UNIT 10.28 The Combined Use of the Thermofluor Assay and ThermoQ Analytical Software for the Determination of Protein Stability and Buffer Optimization as an Aid in Protein Crystallization
Published Online: 1 APR 2011
Copyright © 2011 by John Wiley & Sons, Inc.
Lab Protocol Title
Current Protocols in Molecular Biology
How to Cite
Phillips, K. and de la Peña, A. H. 2011. The Combined Use of the Thermofluor Assay and ThermoQ Analytical Software for the Determination of Protein Stability and Buffer Optimization as an Aid in Protein Crystallization. Current Protocols in Molecular Biology. 94:10.28.1–10.28.15.
- Published Online: 1 APR 2011
- Published Print: APR 2011
The Thermofluor assay, also referred to as a thermal shift assay or differential scanning fluorescence (DSF), is a fast and simple method that is based upon high-throughput measurements of protein stability. The Thermofluor method can be performed on nearly all qPCR machines, meaning no special instrumentation is necessary, and can be used to validate the quality of protein preparations, screen for ligands or cofactors, and discover buffers and additives that maximize protein stability. This unit describes how to set up a Thermofluor method on several common models of qPCR instruments, how to prepare the samples for the assay, and how to run and analyze the resulting data. The unit also describes a 96-well screen to determine optimal buffer conditions for protein stability, which may assist in protein crystallization, and details the use of custom software, developed specifically for the analysis of data from Thermofluor screens. Curr. Protoc. Mol. Biol. 94:10.28.1-10.28.15. © 2011 by John Wiley & Sons, Inc.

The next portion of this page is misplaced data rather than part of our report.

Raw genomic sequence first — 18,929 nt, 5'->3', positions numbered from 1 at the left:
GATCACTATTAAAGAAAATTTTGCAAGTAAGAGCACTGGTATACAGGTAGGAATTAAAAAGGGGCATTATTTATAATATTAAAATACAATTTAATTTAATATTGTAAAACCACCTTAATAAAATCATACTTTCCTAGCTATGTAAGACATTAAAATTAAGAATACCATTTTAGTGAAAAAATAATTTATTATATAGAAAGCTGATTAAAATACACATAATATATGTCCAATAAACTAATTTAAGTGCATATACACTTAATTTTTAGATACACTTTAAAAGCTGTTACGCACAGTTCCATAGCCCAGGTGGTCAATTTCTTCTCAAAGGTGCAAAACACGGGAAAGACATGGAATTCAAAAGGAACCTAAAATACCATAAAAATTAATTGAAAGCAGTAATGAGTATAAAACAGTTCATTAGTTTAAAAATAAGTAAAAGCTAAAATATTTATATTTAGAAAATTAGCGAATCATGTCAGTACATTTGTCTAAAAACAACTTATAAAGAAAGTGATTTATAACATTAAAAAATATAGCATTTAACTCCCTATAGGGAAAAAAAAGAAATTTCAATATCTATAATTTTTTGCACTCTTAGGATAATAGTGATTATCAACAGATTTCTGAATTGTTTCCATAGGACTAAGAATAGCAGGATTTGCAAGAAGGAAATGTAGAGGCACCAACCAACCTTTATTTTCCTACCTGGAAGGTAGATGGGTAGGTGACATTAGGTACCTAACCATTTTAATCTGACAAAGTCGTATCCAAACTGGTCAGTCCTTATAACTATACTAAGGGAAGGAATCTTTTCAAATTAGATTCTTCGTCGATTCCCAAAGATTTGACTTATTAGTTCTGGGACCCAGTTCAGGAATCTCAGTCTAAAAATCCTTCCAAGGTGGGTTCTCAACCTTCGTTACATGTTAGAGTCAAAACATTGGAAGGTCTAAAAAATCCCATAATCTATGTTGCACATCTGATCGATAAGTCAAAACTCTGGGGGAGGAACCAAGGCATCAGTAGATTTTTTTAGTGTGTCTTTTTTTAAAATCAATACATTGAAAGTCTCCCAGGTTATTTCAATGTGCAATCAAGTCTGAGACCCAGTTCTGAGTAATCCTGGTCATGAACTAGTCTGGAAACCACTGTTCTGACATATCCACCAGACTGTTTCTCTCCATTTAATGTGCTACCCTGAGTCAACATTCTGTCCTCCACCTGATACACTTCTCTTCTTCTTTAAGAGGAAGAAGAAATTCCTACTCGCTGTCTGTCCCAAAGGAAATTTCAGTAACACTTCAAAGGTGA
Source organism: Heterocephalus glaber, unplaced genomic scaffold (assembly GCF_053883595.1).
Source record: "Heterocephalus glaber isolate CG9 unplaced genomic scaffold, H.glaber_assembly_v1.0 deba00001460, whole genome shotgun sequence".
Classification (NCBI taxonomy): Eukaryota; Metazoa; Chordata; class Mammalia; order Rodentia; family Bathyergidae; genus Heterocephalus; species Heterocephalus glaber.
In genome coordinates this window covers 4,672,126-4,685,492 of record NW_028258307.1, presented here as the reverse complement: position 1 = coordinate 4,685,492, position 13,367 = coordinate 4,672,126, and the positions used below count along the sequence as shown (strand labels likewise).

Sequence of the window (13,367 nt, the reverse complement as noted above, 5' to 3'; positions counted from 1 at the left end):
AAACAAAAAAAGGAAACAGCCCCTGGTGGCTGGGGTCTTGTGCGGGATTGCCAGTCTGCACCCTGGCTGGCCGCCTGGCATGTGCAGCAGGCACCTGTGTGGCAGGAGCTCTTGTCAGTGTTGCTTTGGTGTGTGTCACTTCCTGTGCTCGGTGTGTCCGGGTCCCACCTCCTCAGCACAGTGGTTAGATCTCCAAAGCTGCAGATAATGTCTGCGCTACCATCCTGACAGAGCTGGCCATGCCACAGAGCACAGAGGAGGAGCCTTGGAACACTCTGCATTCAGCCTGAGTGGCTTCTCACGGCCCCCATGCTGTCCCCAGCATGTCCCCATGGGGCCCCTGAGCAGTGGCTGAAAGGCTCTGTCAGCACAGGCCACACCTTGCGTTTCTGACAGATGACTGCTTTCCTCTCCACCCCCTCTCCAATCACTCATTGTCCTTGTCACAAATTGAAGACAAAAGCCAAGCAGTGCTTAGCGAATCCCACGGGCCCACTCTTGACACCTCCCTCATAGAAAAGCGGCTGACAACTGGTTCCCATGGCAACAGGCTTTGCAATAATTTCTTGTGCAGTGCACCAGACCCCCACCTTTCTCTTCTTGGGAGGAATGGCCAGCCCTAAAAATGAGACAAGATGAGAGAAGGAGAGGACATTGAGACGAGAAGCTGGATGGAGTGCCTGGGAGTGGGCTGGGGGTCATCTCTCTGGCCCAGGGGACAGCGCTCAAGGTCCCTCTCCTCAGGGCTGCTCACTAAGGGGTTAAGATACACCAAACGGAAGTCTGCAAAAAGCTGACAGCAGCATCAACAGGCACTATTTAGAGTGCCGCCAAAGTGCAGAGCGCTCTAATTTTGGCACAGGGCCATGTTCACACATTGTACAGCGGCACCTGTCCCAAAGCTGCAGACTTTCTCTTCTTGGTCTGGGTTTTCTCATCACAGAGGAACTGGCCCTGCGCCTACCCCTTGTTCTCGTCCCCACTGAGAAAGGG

- high-throughput screening;
- differential scanning fluorescence